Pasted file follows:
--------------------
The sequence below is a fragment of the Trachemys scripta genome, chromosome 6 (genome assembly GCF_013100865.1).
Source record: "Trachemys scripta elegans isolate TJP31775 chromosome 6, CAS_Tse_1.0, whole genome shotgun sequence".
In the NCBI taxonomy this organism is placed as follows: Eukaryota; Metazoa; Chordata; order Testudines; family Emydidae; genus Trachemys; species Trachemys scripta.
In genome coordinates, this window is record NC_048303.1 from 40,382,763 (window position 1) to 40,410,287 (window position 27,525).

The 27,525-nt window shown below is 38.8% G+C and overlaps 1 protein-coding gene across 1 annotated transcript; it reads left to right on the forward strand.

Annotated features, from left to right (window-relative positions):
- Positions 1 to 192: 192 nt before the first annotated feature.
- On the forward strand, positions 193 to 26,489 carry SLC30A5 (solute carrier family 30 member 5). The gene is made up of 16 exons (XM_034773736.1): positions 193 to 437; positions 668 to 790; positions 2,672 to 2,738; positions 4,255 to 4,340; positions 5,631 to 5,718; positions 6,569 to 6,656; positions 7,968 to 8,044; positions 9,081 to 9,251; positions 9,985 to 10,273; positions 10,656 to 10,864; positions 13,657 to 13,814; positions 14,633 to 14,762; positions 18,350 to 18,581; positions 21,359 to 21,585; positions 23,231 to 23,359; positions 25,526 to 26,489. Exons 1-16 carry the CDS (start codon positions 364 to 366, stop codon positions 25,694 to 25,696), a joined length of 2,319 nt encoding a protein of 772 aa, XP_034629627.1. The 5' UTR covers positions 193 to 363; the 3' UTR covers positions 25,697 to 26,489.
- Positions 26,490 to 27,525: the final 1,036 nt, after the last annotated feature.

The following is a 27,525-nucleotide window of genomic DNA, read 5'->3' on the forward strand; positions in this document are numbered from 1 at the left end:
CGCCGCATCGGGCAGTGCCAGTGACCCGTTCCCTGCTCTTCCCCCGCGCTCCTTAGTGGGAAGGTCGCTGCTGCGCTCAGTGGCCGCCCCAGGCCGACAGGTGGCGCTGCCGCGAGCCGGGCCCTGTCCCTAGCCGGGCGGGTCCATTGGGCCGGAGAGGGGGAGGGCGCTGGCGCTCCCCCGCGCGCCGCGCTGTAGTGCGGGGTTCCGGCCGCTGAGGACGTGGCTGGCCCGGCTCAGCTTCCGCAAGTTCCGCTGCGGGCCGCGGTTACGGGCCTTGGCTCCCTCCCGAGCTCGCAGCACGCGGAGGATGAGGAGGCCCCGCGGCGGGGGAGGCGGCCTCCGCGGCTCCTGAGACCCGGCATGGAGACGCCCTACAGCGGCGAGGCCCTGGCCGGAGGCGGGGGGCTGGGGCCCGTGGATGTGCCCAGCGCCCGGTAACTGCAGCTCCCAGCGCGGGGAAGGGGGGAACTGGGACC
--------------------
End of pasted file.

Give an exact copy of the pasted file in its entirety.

The sequence below is a fragment of the Trachemys scripta genome, chromosome 6 (genome assembly GCF_013100865.1).
Source record: "Trachemys scripta elegans isolate TJP31775 chromosome 6, CAS_Tse_1.0, whole genome shotgun sequence".
In the NCBI taxonomy this organism is placed as follows: Eukaryota; Metazoa; Chordata; order Testudines; family Emydidae; genus Trachemys; species Trachemys scripta.
In genome coordinates, this window is record NC_048303.1 from 40,382,763 (window position 1) to 40,410,287 (window position 27,525).

The 27,525-nt window shown below is 38.8% G+C and overlaps 1 protein-coding gene across 1 annotated transcript; it reads left to right on the forward strand.

Annotated features, from left to right (window-relative positions):
- Positions 1 to 192: 192 nt before the first annotated feature.
- On the forward strand, positions 193 to 26,489 carry SLC30A5 (solute carrier family 30 member 5). The gene is made up of 16 exons (XM_034773736.1): positions 193 to 437; positions 668 to 790; positions 2,672 to 2,738; positions 4,255 to 4,340; positions 5,631 to 5,718; positions 6,569 to 6,656; positions 7,968 to 8,044; positions 9,081 to 9,251; positions 9,985 to 10,273; positions 10,656 to 10,864; positions 13,657 to 13,814; positions 14,633 to 14,762; positions 18,350 to 18,581; positions 21,359 to 21,585; positions 23,231 to 23,359; positions 25,526 to 26,489. Exons 1-16 carry the CDS (start codon positions 364 to 366, stop codon positions 25,694 to 25,696), a joined length of 2,319 nt encoding a protein of 772 aa, XP_034629627.1. The 5' UTR covers positions 193 to 363; the 3' UTR covers positions 25,697 to 26,489.
- Positions 26,490 to 27,525: the final 1,036 nt, after the last annotated feature.

The following is a 27,525-nucleotide window of genomic DNA, read 5'->3' on the forward strand; positions in this document are numbered from 1 at the left end:
CGCCGCATCGGGCAGTGCCAGTGACCCGTTCCCTGCTCTTCCCCCGCGCTCCTTAGTGGGAAGGTCGCTGCTGCGCTCAGTGGCCGCCCCAGGCCGACAGGTGGCGCTGCCGCGAGCCGGGCCCTGTCCCTAGCCGGGCGGGTCCATTGGGCCGGAGAGGGGGAGGGCGCTGGCGCTCCCCCGCGCGCCGCGCTGTAGTGCGGGGTTCCGGCCGCTGAGGACGTGGCTGGCCCGGCTCAGCTTCCGCAAGTTCCGCTGCGGGCCGCGGTTACGGGCCTTGGCTCCCTCCCGAGCTCGCAGCACGCGGAGGATGAGGAGGCCCCGCGGCGGGGGAGGCGGCCTCCGCGGCTCCTGAGACCCGGCATGGAGACGCCCTACAGCGGCGAGGCCCTGGCCGGAGGCGGGGGGCTGGGGCCCGTGGATGTGCCCAGCGCCCGGTAACTGCAGCTCCCAGCGCGGGGAAGGGGGGAACTGGGACC